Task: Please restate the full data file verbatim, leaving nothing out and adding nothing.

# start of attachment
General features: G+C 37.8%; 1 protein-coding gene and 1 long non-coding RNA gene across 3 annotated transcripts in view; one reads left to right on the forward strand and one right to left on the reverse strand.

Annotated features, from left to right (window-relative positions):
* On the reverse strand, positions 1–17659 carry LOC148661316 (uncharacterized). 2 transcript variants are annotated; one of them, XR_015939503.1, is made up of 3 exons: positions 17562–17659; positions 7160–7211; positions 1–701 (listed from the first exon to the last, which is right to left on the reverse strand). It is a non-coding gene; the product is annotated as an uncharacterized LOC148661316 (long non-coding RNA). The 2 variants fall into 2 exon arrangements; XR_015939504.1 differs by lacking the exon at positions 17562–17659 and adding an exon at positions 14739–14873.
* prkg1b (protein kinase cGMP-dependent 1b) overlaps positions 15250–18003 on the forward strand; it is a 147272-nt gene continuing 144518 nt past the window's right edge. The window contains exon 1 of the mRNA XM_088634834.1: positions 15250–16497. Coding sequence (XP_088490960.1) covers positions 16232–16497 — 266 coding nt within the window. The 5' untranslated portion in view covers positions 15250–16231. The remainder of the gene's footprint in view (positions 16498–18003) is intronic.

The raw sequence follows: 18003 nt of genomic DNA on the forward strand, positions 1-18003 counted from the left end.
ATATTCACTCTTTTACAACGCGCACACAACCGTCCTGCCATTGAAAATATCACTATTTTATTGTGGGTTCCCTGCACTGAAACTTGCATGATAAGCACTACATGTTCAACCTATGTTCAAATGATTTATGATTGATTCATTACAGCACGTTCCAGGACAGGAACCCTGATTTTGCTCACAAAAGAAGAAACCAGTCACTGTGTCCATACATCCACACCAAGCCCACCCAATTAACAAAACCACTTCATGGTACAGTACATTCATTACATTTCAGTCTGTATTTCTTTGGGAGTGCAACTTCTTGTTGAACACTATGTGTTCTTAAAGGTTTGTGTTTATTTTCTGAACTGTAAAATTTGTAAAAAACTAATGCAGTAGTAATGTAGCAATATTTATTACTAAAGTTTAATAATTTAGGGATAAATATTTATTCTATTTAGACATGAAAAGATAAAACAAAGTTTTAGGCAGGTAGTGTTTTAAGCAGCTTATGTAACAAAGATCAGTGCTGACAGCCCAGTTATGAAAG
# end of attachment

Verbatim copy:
General features: G+C 37.8%; 1 protein-coding gene and 1 long non-coding RNA gene across 3 annotated transcripts in view; one reads left to right on the forward strand and one right to left on the reverse strand.

Annotated features, from left to right (window-relative positions):
* On the reverse strand, positions 1–17659 carry LOC148661316 (uncharacterized). 2 transcript variants are annotated; one of them, XR_015939503.1, is made up of 3 exons: positions 17562–17659; positions 7160–7211; positions 1–701 (listed from the first exon to the last, which is right to left on the reverse strand). It is a non-coding gene; the product is annotated as an uncharacterized LOC148661316 (long non-coding RNA). The 2 variants fall into 2 exon arrangements; XR_015939504.1 differs by lacking the exon at positions 17562–17659 and adding an exon at positions 14739–14873.
* prkg1b (protein kinase cGMP-dependent 1b) overlaps positions 15250–18003 on the forward strand; it is a 147272-nt gene continuing 144518 nt past the window's right edge. The window contains exon 1 of the mRNA XM_088634834.1: positions 15250–16497. Coding sequence (XP_088490960.1) covers positions 16232–16497 — 266 coding nt within the window. The 5' untranslated portion in view covers positions 15250–16231. The remainder of the gene's footprint in view (positions 16498–18003) is intronic.

The raw sequence follows: 18003 nt of genomic DNA on the forward strand, positions 1-18003 counted from the left end.
ATATTCACTCTTTTACAACGCGCACACAACCGTCCTGCCATTGAAAATATCACTATTTTATTGTGGGTTCCCTGCACTGAAACTTGCATGATAAGCACTACATGTTCAACCTATGTTCAAATGATTTATGATTGATTCATTACAGCACGTTCCAGGACAGGAACCCTGATTTTGCTCACAAAAGAAGAAACCAGTCACTGTGTCCATACATCCACACCAAGCCCACCCAATTAACAAAACCACTTCATGGTACAGTACATTCATTACATTTCAGTCTGTATTTCTTTGGGAGTGCAACTTCTTGTTGAACACTATGTGTTCTTAAAGGTTTGTGTTTATTTTCTGAACTGTAAAATTTGTAAAAAACTAATGCAGTAGTAATGTAGCAATATTTATTACTAAAGTTTAATAATTTAGGGATAAATATTTATTCTATTTAGACATGAAAAGATAAAACAAAGTTTTAGGCAGGTAGTGTTTTAAGCAGCTTATGTAACAAAGATCAGTGCTGACAGCCCAGTTATGAAAG